Thursday, December 15, 2011

Arendt Come Due

So, you no doubt recall that I recently posted a series of discussions based on Hannah Arendt's philosophy concerning violence and power, specifically Violence and Technology, Violence and Power, Violence and Identity, and Violence and Unity.

So, as I was in the midst of these posts, I was contacted by representatives from the Hannah Arendt Center at Bard College (where Arendt taught for many years, and where she left her papers), asking if my posts could be edited together, and included on the Center's own blog.  And so this is how I came to be a

for the Hannah Arendt Center, which was indeed an honor.  I made some modest revisions to the text, including editing out redundancies as I put the four posts together, and the post appeared on their blog last week under the title of Violence, Power, Technology, and Identity.  So go take a look if you care to, and maybe leave a comment if you like.

Oh, and there are some cool images included, which I'll let you check out for yourself.  Many thanks to Bridget Hollenback, Director of Outreach and Social Media for the Hannah Arendt Center, for her work on the blog, and to Roger Berkowitz, Academic Director of the Hannah Arendt Center, and Associate Professor of Politics, Philosophy, and Human Rights at Bard College, for the invitation.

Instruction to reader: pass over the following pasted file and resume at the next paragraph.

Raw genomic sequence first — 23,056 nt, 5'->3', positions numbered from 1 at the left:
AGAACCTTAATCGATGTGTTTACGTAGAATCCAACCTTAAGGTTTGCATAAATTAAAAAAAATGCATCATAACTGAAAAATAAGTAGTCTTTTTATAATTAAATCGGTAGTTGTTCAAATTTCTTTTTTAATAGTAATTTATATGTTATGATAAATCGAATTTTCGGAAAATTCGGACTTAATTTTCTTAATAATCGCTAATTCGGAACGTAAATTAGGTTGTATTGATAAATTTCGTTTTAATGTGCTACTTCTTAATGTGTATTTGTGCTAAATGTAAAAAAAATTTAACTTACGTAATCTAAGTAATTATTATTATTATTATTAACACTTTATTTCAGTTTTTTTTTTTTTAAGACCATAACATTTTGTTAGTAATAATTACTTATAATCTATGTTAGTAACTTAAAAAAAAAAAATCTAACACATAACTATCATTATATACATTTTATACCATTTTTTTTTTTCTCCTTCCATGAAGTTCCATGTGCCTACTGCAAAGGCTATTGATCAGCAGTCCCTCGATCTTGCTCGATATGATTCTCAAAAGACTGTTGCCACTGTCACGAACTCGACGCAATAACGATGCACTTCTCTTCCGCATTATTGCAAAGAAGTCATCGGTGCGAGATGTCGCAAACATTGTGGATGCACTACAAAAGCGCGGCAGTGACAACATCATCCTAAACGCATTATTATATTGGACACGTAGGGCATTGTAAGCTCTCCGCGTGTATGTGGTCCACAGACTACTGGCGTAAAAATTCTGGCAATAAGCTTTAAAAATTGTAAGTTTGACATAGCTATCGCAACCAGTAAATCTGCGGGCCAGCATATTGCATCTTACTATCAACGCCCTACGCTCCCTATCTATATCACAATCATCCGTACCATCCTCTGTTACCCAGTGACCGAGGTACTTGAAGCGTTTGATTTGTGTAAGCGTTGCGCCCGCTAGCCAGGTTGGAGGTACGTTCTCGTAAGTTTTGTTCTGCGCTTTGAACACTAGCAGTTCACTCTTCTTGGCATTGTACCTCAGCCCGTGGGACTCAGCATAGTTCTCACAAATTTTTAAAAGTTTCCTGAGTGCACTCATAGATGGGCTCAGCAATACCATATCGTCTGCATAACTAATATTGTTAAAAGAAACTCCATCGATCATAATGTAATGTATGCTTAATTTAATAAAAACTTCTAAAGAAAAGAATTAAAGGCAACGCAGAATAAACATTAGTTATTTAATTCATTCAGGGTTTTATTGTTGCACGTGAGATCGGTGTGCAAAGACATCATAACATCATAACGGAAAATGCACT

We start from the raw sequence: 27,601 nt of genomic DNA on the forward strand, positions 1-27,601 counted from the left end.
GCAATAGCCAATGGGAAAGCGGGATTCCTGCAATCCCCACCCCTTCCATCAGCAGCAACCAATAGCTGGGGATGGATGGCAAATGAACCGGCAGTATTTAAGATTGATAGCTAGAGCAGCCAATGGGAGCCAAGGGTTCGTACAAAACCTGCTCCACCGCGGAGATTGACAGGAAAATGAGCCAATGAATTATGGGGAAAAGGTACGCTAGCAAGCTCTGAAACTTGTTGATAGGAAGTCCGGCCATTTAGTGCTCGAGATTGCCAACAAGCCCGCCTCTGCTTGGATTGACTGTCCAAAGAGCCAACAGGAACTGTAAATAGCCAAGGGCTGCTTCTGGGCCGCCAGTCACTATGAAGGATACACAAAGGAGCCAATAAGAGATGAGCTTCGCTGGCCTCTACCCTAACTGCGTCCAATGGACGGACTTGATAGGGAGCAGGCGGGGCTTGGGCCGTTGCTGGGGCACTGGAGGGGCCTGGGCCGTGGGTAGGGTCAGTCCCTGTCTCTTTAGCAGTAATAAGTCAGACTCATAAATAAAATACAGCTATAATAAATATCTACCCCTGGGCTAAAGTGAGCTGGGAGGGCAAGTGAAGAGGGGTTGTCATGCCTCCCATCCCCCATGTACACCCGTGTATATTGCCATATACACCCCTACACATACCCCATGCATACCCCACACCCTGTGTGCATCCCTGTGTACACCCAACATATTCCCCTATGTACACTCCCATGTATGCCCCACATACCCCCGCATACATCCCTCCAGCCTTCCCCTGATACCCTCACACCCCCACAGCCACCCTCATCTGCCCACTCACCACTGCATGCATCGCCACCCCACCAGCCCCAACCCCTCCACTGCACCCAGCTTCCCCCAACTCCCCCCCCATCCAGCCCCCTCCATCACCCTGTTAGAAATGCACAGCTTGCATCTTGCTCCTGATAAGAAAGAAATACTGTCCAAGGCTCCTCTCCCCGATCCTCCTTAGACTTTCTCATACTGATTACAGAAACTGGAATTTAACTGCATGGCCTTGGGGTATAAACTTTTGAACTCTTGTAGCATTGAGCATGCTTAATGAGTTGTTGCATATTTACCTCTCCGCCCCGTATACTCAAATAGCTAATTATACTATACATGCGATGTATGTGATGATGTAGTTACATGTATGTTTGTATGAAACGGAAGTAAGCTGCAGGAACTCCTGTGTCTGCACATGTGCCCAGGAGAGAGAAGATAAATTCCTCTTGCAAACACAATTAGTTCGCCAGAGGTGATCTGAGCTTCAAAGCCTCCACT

In discussing Arendt, I placed her ideas in the context of media ecology scholarship, and especially Marshall McLuhan's thought, and as a consequence, an excerpt from my HAC blog post appears on the McLuhan Galaxy blog maintained by Alex Kuskis, under the heading of Hannah Arendt & Marshall McLuhan: Violence, Power, Technology & Identity.  And I was also pleased to hear from Peter Montgomery, one of Marshall McLuhan's former students, in regard to Wilfred Watson, a Canadian professor of literature, poet, and dramatist, who was the co-author with McLuhan of From Cliché to Archetype, and his wife Sheila, who was also a professor of literature, novelist, and critic, both at the University of Alberta (site of last June's annual meeting of the Media Ecology Association), that

Arendt was perhaps THE favourite reference of both Watsons. Its importance couldn't be stressed enough.  She was one of the platforms on which their work and teaching and to some degree McLuhan's also, was built.

And to this I can only respond, Holy Hannah!  And just leave it at that.

1 comment:

Laura said...

Great post, Lance! And a great smart woman Hanna. And great ending by the way :)